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The best conservation projects of 2022 so far…

As we near the middle of 2022, (yes really!) we’re taking a look back over the first half of the year to see which conservation projects have proved most popular with our followers on LinkedIN. As well as supplying conservation tools around the world, we like to keep up-to-date with what our customers are working on and we then share our favourites on our company LinkedIN page. Take a look below at our Top 5 Conservation Projects of 2022 so far…does yours feature?

Conserving and rehousing Chinese wallpaper at the V&A

The V&A always provide fascinating insight into their conservation projects and this one is no different. Detailing one of the more challenging sets of mystery objects from the Blythe House Collections Move project, here we see how restrictions in space and as a result of Covid were overcome with more details of the project to be released soon - we’ll keep you posted.

Take a look here.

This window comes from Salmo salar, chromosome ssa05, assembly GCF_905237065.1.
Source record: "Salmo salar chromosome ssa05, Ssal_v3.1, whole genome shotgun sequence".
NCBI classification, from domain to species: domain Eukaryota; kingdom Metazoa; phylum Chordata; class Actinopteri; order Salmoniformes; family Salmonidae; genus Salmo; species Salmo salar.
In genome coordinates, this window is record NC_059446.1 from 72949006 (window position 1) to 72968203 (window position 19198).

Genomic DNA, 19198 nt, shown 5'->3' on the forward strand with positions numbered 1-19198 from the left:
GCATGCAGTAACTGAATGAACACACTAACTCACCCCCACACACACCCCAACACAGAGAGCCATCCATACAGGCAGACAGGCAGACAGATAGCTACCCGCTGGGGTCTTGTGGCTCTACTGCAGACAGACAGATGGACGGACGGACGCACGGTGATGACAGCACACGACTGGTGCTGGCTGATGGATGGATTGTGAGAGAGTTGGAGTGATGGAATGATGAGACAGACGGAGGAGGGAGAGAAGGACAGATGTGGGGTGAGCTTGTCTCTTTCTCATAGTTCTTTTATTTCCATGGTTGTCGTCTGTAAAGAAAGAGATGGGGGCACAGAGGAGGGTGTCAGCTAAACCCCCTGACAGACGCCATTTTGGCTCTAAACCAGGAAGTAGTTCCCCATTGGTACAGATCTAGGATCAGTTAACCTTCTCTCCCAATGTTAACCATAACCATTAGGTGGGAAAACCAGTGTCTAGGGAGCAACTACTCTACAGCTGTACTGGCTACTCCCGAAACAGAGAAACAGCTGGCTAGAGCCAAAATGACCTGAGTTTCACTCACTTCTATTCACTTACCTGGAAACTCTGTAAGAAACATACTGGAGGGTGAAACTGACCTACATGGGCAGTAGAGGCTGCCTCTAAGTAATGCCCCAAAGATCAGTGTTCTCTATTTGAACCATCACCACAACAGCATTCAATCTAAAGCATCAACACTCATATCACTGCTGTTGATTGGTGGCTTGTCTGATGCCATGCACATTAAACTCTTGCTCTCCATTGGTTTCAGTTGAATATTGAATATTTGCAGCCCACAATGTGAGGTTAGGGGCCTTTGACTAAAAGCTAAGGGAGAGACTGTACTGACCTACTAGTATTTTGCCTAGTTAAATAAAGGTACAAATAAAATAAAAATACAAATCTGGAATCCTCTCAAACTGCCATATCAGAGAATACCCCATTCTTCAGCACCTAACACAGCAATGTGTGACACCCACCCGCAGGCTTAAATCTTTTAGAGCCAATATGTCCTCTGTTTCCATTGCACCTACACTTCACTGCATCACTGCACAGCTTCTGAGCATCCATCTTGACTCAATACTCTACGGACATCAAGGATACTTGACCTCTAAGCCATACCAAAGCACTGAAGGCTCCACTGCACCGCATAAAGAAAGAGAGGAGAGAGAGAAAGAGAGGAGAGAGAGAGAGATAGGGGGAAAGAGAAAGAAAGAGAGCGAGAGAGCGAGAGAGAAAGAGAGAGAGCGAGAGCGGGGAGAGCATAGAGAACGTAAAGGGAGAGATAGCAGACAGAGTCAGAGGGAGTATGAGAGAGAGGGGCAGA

Conserving and Mending Tapestries at Cotehele, Cornwall

There are many tapestries located at the Tudor House, Cotehele in Cornwall, some of which had undergone extensive and crude conservation work back in the 1960’s. Here, the team look at how conservators overcome the difficulties of not only conserving the tapestries but mending the damage done by previous conservation work.

Read more here.

A structural repair of Rubens's 'Het Steen’ at The National Gallery

How will conservator, Britta New meet the challenge of repairing Rubens's fragile panel which has survived centuries' worth of restorations and one very severe frost? We love a behind the scenes video and this one reveals a fascinating story of how this particular painting ‘developed’. You can also see pictured how the panel is secured in place using Willard's Multi positional Clamping Table.

Take a look here.

Conservation of the Granville Archive papers at The British Library

The unknown Granville Archive, recently acquired by the British Library, includes a vast collection of letters and papers relating to British national life in the 18th and 19th centuries. Shedding light on the personal and political lives of aristocratic women of the period, the conservation treatment of these papers are an enchanting read. Read more here.

Conservation of Italian maiolica armorial bowl from The Courtauld Collection

We thoroughly enjoyed this detailed account of the conservation work carried out by a student conservator at West Dean College. The Courtauld Collection asked West Dean to treat a small two-handled Italian maiolica armorial bowl, made in the Marche region, probably in Pesaro or Castel Durante, around 1650-1700.

Take a look here.


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